California move to require further water-use restrictions highlights both a problem and an investment opportunity. In parts of the U.S. and other countries, water supplies are tight.
It’s not just a supply question, though: Deteriorating infrastructures, such as leaky municipal pipes, and increased demand compound the problem.
Those conditions create domestic and global investment opportunities that range from the acquisition of water rights to desalinization technologies, experts say.
The premise of investing in water is fairly simple, according to Matt Sheldon, CFA, co-manager of the Calvert Global Water Fund (CFWAX) in Dublin, Ireland. A significant amount of money will be spent in the water space over the coming decades, he says, and that spending will “act as a very nice tail wind for the companies that are providing solutions in it.”
He cites two primary reasons for the high spending levels. The water infrastructure in many areas is breaking down at an increasing rate and must be repaired quickly.
Widespread droughts are the second impetus – namely the need for “clean, local, fresh water (that) has essentially been already has been used up globally,” Sheldon explains.
Statistics support that contention. Guggenheim Investments, sponsors of the Guggenheim S&P Global Water Index ETF (CGW), notes that the global water supply is limited: 97.5% is salt water vs. 2.5% fresh water.
Seventy percent of the freshwater is frozen in the polar ice caps with just 30% available for consumption. By 2030, roughly half the world’s population–primarily in underdeveloped countries–will be living in areas of “high water stress.”
The actively managed Calvert Global Water Fund divides water-related stocks into three main categories: infrastructure, technology and utilities. That approach provides a diversified mix of geographies, business drivers and models, Sheldon says.
The fund invests in publicly traded companies within these categories but does have some exposure to water rights-ownership businesses. The water rights model differs from the other categories, he notes.
“It’s a different investment proposition because generally you can own these assets for a long time before they are monetized …,” Sheldon explains. “But, generally, we don’t spend a lot of time in water rights, because there are not a lot of opportunities; and it is very transaction oriented.”
Stocks in the three categories exhibit different investment profiles. Water infrastructure is the most cyclical, with betas (movement compared with that of the stock-market average) of typically 1.3-1.4.
These companies provide pumps, pipes and plumbing, engineering and construction services, and irrigation equipment. Their stocks perform well when the cycle is in their favor. But “when the cycle is on the downside, it could be quite problematic for the stocks,” says Sheldon.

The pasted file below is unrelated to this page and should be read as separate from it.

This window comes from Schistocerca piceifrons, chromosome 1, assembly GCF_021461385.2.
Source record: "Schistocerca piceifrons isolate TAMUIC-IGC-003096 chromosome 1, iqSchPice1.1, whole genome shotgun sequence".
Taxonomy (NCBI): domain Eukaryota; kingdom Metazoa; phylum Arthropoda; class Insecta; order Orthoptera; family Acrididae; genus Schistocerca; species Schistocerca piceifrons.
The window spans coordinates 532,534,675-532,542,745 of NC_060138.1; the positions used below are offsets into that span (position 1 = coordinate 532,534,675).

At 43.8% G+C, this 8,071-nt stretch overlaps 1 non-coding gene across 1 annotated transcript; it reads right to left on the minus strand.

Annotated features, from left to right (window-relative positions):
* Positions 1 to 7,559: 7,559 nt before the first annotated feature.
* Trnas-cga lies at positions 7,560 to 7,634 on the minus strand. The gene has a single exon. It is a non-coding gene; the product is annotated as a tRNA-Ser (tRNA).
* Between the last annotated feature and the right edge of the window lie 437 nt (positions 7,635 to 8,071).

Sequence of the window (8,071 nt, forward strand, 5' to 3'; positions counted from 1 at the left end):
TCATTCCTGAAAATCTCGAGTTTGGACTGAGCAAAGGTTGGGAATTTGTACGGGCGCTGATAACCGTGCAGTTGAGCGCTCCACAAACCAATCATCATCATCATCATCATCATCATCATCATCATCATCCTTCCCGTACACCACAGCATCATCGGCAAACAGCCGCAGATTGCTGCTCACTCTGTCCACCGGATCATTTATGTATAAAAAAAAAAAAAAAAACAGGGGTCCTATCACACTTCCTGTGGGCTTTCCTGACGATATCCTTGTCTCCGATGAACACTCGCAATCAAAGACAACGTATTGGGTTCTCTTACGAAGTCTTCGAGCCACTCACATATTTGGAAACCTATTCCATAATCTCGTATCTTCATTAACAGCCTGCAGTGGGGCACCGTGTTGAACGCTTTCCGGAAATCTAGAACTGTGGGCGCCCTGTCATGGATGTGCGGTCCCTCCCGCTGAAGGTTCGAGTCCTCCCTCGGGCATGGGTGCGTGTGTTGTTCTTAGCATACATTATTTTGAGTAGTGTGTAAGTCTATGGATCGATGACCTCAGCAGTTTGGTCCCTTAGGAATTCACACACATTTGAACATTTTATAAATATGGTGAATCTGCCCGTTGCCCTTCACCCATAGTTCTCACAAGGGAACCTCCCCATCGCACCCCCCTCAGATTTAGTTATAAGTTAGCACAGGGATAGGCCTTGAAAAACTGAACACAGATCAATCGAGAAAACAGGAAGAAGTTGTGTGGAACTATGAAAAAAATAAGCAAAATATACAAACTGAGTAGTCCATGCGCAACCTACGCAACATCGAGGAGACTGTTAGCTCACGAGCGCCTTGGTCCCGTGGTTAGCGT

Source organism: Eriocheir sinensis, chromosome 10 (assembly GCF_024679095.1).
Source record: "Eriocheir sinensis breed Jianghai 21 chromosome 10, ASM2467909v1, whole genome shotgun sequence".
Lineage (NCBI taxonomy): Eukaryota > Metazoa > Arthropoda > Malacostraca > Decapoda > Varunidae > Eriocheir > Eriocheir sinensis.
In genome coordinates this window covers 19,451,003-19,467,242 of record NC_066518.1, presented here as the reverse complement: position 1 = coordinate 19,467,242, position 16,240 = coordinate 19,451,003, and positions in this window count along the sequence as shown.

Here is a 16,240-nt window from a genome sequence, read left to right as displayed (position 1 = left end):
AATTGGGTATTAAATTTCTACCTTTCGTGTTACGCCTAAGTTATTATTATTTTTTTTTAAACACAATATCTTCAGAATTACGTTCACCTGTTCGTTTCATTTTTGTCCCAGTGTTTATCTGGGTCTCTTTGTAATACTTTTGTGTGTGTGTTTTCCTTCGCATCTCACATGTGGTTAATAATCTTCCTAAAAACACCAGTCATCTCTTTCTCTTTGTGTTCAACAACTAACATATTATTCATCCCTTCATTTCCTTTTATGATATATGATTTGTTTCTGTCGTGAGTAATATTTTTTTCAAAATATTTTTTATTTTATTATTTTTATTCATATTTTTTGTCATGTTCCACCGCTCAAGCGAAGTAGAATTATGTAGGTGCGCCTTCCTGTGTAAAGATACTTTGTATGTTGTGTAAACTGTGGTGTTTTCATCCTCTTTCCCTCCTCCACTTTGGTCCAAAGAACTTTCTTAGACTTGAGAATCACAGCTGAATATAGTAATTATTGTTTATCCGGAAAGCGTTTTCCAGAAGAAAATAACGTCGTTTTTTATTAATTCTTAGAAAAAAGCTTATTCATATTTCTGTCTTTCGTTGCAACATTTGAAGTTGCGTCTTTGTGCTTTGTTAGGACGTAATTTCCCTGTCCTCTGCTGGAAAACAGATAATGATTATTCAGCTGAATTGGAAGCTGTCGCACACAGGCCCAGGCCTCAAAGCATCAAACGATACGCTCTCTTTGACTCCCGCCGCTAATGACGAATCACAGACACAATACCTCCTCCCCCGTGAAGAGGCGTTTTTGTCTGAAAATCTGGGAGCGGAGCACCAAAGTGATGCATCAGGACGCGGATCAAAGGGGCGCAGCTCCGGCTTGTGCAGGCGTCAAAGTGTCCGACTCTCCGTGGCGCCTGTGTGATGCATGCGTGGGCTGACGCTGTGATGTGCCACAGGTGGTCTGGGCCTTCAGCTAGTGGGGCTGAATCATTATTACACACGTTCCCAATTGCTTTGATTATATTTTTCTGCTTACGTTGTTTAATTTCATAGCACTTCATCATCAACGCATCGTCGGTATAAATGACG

Water technology companies provide measurement equipment and water-treatment chemicals, as well as treatment, disinfection and separation equipment, along with infrastructure diagnostics, he explains. Cyclicality varies by company, and the firms tend to produce higher margins.
Water utilities are defensive and the regulatory environment often drives their results more than the economy.
How does Sheldon see the fund’s role in investors’ portfolios? “Most of or many of our investors allocate it as a unique alpha-generator within their equity bucket,” he explains.
“There are others that have separate allocations for natural resources or ESG (environmental, social and governance) sustainability themes. There are others that are interested in liquid real assets or liquid infrastructure that water fits quite nicely into. But, again, at the end of the day these are global equities and most of our investors would allocate them as such,” Sheldon states.
The Guggenheim S&P Global Water Index Fund ETF (CGW) tracks the performance of the underlying S&P Global Water NR Index, which consists of roughly 50 equities. These stocks can include water utilities, infrastructure, equipment, instruments and materials.
A ranking methodology determines a stock’s weight in the index, according to William Belden, managing director for product development with Guggenheim Investments in Chicago. Companies with greater participation in and benefit from water-related operations receive higher scores.
As of March 31, industrial companies comprised the fund’s largest holdings with a 52% weighting followed by utilities (39%), and information technology (3.6%). The Swiss company Geberit AG, a maker of sanitation equipment, is the fund’s largest holding at just over 8% of assets.
Belden agrees that the water industry is poised to “capture significant levels of investment going forward.” As to the fund’s potential portfolio role, he sees it as buy-and-hold allocation vs. a tactical trading allocation, such as a solar ETF.
“Typically we’ve seen those companies (in the index) not be overly tactical in terms of the way in which their performance is delivered,” Belden says. “So, you’re not going to invest today to sell tomorrow or next week or next month for that matter. This is more of a thematic approach that can serve in a complimentary fashion to a core portfolio type of allocation.”